Early action applications are due in November. Admissions officials have been educating me on what they want and don’t want. Here are five underutilized ways to give yourself an advantage.
1. At least once in any essay, make fun of yourself. It’s called self-deprecation. It should be (but is not) taught in every essay-writing and speechmaking class. When my daughter Katie’s first-choice college asked her to tell it something not on her application, she wrote about her friend’s label for her: the human jukebox. She could identify songs by just the first three or four notes. She told the college, “The happiest place in the world for me is inside my car singing (badly) to pop music.” That’s self-deprecation. You can slip some into whatever you have already written. If it’s about your volunteer hospital work, describe a clumsy moment. Did you mix up a patient’s urine sample with his apple juice? That tells the college you are not just smart but enjoyable to have around.
2. Start trimming. Anxiety has forced you to include too much information. Admissions officers sigh in exasperation at lists of every imaginable out-of-class initiative. Attaching a resume stuffed with them is even worse. Focus instead on three or four activities. If you have two of unusual depth — such as writing and directing a play, running a city council campaign or winning state baking contests — that’s all you need.
3. Apply to a school your parents and friends think is beneath you but has extracurricular activities you love. Most students and parents evaluate colleges the way U.S. News & World Report does: graduation and retention rates, reputation, faculty resources, selectivity and other academic stuff. That is often not what makes a college valuable. My school changed my life not because of challenging professors but because it had a daily student newspaper. Entrepreneurs, coaches, TV writers and teachers often found their passions wonderfully addressed at colleges that didn’t rank so high. Someone you know with a job that intrigues you could tell you which schools are like that. Send in a last-minute application to one or two of them.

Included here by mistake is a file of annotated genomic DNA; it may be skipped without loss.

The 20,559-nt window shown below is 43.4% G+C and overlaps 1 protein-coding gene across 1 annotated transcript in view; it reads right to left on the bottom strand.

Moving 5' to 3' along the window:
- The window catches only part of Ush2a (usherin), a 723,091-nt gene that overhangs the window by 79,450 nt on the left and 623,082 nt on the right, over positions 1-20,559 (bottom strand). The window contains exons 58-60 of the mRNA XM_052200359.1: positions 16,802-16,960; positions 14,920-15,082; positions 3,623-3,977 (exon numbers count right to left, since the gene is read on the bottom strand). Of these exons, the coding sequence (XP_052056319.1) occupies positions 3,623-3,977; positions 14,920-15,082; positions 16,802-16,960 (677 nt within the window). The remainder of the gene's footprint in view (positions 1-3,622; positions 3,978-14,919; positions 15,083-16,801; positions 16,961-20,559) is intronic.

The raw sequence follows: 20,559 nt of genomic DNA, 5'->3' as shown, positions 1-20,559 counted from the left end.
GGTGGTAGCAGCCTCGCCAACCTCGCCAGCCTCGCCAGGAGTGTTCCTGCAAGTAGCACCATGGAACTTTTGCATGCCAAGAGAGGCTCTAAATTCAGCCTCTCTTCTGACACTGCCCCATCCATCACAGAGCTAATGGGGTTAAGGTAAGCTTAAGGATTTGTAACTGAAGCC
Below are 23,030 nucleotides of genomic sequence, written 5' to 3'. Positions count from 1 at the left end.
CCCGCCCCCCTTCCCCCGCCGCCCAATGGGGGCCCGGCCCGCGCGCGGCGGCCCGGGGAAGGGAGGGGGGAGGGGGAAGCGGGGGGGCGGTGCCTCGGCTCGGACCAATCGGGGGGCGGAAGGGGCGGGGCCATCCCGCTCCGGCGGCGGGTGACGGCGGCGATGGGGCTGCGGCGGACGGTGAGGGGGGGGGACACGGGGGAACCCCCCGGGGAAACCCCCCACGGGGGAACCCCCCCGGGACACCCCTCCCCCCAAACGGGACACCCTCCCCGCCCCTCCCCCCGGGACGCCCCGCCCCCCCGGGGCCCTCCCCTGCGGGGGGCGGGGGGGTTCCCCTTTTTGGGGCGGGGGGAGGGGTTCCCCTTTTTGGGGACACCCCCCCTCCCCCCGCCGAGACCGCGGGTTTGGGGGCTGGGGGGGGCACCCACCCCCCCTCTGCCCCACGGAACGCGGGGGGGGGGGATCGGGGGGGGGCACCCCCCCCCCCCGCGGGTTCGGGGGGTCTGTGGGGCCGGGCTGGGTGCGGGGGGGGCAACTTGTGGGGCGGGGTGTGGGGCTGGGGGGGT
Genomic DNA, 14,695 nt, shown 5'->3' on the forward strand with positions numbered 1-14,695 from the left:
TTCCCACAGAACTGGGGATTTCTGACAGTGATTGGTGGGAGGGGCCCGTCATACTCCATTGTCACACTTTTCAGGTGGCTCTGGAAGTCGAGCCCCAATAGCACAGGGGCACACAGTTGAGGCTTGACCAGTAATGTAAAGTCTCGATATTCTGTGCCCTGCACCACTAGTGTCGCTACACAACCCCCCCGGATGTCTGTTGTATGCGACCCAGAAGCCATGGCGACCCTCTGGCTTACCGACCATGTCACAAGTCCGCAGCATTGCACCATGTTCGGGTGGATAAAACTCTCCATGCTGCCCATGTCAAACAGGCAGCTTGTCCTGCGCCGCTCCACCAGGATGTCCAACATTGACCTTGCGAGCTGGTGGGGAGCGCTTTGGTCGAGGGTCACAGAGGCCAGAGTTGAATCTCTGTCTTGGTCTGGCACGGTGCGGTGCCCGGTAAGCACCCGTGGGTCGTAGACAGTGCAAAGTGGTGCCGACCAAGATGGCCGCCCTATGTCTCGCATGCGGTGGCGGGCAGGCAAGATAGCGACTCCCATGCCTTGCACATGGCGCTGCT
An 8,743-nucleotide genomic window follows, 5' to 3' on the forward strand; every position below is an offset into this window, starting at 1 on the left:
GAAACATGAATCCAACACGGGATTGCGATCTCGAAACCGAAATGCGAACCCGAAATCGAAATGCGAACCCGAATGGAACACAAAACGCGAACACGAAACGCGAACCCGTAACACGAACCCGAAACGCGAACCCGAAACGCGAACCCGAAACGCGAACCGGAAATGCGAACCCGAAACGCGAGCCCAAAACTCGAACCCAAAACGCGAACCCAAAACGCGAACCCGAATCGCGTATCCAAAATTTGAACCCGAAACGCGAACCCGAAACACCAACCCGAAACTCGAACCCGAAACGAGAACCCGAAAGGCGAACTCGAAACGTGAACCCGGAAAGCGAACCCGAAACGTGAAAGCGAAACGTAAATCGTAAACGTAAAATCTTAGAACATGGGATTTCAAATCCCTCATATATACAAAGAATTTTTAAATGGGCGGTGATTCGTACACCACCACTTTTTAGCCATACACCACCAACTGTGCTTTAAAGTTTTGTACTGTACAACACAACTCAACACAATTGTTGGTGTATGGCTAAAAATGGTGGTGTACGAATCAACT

4. Apply to a school that your parents and friends think is above you but does not appear to be attracting many applications from classmates with better grades. It seems strange, but the most selective colleges with the biggest national reputations have the most localized approach to admitting students. How you compare with other students at your high school is important to them because they only take a few students from each school. If a highly ranked college you like is overlooked this year by your peers (your counselor can tell you which one that might be), you should apply. Selective college enrollment is a crapshoot anyway. Throw the dice.
5. Hold an application bee. My rural Illinois ancestors had many neighborhood projects. There were quilting bees, house raisings and community harvests. Why not have an application bee? Open up your basement, buy pizza and soda and invite friends to bring copies of their almost-complete applications for everyone else to check. You probably shouldn’t share an application with someone applying to the same college. The competitive instinct might warp judgment. But people your age facing the same challenges can detect problems of tone, emphasis or even spelling that your parents and counselor might miss. And it’s a great excuse for a party. You can put away the apps, relax and enjoy ridiculous campus comedies that can be found online. “PCU” is my favorite.
As for my daughter, she got into the college she wanted in part because her essay showed her to be irreverent, fun and, as she put it, possessing the potential to be “an excellent person at pub trivia.” At the time, I didn’t realize she knew anything about pubs, so it was best that she shared those ideas with her friends and not with me.